7 List of Abbreviations µg microgram ACS acute coronary syndrome AF atrial fibrillation aptt activated partial thromboplastin time ASA acetylsalicylic acid AUC area under the curve bid bis in die (twice daily) CHD coronary heart disease CrCl CT creatinine clearance computed tomography CYP3A4 cytochrome P450 3A4 DVT DRVVT deep vein thrombosis dilute Russell s viper venom EMA European Medicines Agency G gram H hour H 2 O water ICH INR IV kg l LMWH mg min ml MRI ng NOAC NSAIDs OAC od PCC PCI PD PE P-gp PK POC PT intracranial hemorrhage international normalized ratio intravenous kilogram liter low molecular weight heparin milligram minute milliliter magnetic resonance image nanogram new oral anticoagulant non-steroidal anti-inflammatory drugs oral anticoagulant omne in die (once daily) prothrombin complex concentrate percutaneous coronary intervention pharmacodynamic pulmonary embolism P-glycoprotein pharmacokinetic point-of-care prothrombin time 7

8 RBPA sec SmPC SPAF T 1/2 TEE TGA TIA T max U UFH VKA VTE red blood loss per anum seconds summary of product characteristics stroke prevention in atrial fibrillation half-life transesophagal echocardiogram thrombin generation assay transient ischemic attack time to reach maximum (peak) plasma concentration Units unfractionated heparin vitamin K antagonist venous thromboembolism 8

9 Disclaimer Current practical guide was developed to enhance the understanding on when and how to prescribe rivaroxaban. It is based on available scientific literature, existing guidelines and/or the Summary of Product Characteristics (SmPC) of rivaroxaban. Some advice also comes from clinical experience and the extrapolation of existing knowledge about the concerned indications, coagulation system and anticoagulant drugs. This guide should not be considered as a formal recommendation but rather as an addition to the regular product information, providing pragmatic advice for the use of rivaroxaban in daily practice. The authors cannot be held liable for the management resulting from this guidance. Please note that the guidance provided in this document reflects our current state of knowledge about rivaroxaban but is likely to change in the future. 9

10 Preamble Rivaroxaban has been approved by the European Medicines Agency (EMA) for the prevention of venous thromboembolism (VTE) in patients undergoing elective hip or knee replacement surgery since In December 2011, rivaroxaban was approved for the prevention of stroke and systemic embolism in patients with non-valvular atrial fibrillation with at least one risk factor (congestive heart failure, hypertension, age 75 years, diabetes mellitus, prior stroke or transient ischaemic attack). A third approval was granted by the EMA for the treatment of deep vein thrombosis (DVT), and the prevention of recurrent DVT and pulmonary embolism (PE) following an acute DVT 1. This new oral anticoagulant (NOAC) is the first available oral, direct and selective Factor Xa inhibitor. It has a predictable pharmacokinetic profile across a wide spectrum of patients (age, gender, weight and race). Its absolute bioavailability exceeds 80 %. Since at the higher doses (15mg and 20mg), the absorption decreases somewhat, the intake of the drug with food is preferred 2. Rivaroxaban is rapidly absorbed with maximum concentrations appearing 2 to 4 hours after oral intake 3. The half-life (T ½ ) of rivaroxaban is 5 to 13 hours 3, 8. Parameter Rivaroxaban Mode of action Inhibition of free, prothombinase bound and clot-associated Factor Xa 4 Type of inhibition Direct, selective, competitive and reversible 5 Oral bioavailability % Plasma protein binding 92 95% T ½ (h) Renal clearance 33% 7 T max (h) 2 4 3, (young healthy) (elderly) 6 Table 1: Pharmacokinetic and pharmacodynamic characteristics of rivaroxaban 9 About one-third of the drug is excreted unchanged in the urine while the remaining twothirds are metabolized to inactive metabolites in the liver which then become eliminated via the kidney or the colon in an approximate 50% ratio 9. Rivaroxaban has a low propensity for drug-drug interactions with the frequently used medications (table 1) 9. 10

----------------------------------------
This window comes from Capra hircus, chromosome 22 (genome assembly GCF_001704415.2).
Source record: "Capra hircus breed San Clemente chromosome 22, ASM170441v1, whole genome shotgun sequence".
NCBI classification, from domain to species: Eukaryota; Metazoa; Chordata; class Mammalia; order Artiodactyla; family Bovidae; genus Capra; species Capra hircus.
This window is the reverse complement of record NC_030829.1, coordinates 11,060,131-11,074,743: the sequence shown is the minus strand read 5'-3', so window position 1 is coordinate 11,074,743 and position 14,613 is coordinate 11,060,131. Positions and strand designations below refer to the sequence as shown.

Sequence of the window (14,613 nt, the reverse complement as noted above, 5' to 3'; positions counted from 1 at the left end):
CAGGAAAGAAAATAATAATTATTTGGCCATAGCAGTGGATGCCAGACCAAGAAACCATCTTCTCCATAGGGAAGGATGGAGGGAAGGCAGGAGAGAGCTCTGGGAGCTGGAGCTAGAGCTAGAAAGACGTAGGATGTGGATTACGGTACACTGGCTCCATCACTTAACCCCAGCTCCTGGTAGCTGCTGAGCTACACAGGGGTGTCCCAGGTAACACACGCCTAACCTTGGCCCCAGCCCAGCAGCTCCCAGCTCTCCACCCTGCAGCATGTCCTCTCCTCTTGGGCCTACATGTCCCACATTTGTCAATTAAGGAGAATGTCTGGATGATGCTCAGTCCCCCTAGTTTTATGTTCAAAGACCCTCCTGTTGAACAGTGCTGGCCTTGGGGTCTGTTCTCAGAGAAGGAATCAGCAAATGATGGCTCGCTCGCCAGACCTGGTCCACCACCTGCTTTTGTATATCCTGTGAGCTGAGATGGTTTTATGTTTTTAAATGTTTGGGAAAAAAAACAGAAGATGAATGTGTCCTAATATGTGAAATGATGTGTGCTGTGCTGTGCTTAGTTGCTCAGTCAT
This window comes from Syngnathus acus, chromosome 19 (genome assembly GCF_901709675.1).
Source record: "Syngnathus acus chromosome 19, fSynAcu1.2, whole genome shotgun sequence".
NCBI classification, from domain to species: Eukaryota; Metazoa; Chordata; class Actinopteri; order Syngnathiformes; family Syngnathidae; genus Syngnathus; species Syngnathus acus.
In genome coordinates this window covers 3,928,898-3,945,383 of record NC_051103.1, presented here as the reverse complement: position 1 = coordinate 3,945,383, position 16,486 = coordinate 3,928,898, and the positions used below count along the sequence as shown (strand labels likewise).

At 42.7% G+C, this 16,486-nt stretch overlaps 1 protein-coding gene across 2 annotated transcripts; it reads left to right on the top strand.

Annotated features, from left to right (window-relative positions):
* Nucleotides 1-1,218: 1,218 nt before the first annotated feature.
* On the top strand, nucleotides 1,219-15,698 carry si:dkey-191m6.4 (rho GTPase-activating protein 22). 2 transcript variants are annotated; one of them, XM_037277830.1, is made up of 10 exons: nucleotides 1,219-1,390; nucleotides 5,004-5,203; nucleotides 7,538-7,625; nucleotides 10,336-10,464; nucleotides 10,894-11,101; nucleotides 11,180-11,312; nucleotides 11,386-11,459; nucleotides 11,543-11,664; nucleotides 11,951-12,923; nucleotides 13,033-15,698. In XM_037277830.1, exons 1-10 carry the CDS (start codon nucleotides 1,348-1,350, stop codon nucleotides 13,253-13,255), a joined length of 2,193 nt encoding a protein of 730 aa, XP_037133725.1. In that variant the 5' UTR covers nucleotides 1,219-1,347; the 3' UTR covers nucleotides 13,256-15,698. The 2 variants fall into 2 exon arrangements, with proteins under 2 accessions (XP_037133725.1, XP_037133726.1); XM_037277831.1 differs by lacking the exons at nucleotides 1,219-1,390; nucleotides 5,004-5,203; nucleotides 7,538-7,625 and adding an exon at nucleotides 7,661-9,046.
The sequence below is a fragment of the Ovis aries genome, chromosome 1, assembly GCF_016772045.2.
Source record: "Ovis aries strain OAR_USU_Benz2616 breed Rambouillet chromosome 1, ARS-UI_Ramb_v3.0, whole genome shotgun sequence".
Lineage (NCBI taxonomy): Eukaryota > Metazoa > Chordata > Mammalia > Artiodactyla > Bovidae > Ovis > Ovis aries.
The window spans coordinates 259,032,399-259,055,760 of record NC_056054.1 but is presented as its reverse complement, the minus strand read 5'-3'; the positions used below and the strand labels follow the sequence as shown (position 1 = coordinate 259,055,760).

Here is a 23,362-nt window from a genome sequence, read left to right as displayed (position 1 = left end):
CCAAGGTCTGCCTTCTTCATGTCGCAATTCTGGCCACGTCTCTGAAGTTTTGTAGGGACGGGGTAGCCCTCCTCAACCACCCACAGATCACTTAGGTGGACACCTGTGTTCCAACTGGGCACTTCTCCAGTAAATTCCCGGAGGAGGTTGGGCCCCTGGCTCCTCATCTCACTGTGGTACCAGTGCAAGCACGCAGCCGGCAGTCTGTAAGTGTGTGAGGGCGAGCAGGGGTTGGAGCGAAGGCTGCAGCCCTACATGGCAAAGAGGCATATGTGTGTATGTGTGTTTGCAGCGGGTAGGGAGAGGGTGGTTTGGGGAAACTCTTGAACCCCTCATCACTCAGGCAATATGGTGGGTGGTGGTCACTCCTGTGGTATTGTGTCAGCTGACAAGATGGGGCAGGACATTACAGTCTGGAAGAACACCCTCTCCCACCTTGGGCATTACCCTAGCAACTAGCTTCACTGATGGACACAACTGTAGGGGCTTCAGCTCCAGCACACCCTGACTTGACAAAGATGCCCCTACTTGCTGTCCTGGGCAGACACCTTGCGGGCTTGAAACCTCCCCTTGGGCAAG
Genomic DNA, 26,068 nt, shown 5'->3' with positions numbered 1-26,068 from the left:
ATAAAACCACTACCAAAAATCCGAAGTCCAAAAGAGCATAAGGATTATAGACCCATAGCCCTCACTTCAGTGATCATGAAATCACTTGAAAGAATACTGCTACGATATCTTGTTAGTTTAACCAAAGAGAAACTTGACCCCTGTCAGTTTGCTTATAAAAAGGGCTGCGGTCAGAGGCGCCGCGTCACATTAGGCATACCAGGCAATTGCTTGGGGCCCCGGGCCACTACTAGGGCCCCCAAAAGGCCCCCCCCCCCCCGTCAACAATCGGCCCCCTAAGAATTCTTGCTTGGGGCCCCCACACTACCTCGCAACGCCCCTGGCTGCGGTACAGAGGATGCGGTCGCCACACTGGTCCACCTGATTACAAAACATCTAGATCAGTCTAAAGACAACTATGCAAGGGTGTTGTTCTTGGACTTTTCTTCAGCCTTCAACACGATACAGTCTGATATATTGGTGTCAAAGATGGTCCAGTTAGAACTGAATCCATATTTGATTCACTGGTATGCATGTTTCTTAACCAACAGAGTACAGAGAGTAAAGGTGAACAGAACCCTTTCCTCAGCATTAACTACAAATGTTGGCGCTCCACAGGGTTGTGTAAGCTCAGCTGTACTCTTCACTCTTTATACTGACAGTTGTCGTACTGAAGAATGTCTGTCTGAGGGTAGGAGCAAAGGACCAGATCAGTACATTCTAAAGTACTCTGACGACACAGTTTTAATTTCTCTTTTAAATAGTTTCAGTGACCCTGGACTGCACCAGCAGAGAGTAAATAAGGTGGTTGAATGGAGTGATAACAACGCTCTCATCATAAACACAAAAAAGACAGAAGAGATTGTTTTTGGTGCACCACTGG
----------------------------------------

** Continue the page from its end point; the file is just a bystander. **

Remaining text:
11 Guide to treatment with rivaroxaban 1. How to initiate and follow-up patients on rivaroxaban? 1.1. Dosing schemes in the different indications Rivaroxaban may be used for the indications mentioned in table 2. The dose regimens are presented as recommended in the summary of product characteristics (SmPC). In some patient populations, the optimal dose for efficacy (prevention of thrombosis) and safety (bleeding) may not be well-defined at this stage of clinical development (see also sections 7, 8 and 10 on acute coronary syndrome, cardioversion, kidney and liver function respectively) 9. Indication Dose and regimen Duration of therapy Prevention of VTE after elective hip replacement surgery Prevention of VTE after elective knee replacement surgery 10 mg od 5 weeks* 10 mg od 2 weeks* Acute treatment of proximal DVT Continued treatment and prevention of recurrent DVT and PE Intensified regimen of 15 mg bid 20 mg od 15 mg od for patients with moderate to severe renal impairment** 3 weeks At least 3 months 3 months of therapy for VTE caused by transient risk factors (recent surgery, trauma, immobilization, ) or in case of increased bleeding risk Prevention of stroke and systemic embolism in patients with non-valvular AF 20 mg od 15 mg od for patients with moderate to severe renal impairment** For idiopathic VTE or when permanent risk factors are present, the risks and benefits of continued anticoagulant treatment need to be evaluated Clinical judgment applies: rivaroxaban is recommended for long term use, provided the benefit of prevention of stroke and systemic embolism outweighs the risk of bleeding * The registered duration of thromboprophylaxis with rivaroxaban for VTE prevention is 2 weeks after elective knee replacement and 5 weeks after elective hip replacement. Individual patient management may differ from the registered durations. **Moderate renal impairment: CrCl: ml/min, Severe renal impairment: CrCl: ml/min, see further considerations in section 11. Table 2: Dosing schemes in the different indications of rivaroxaban 9 11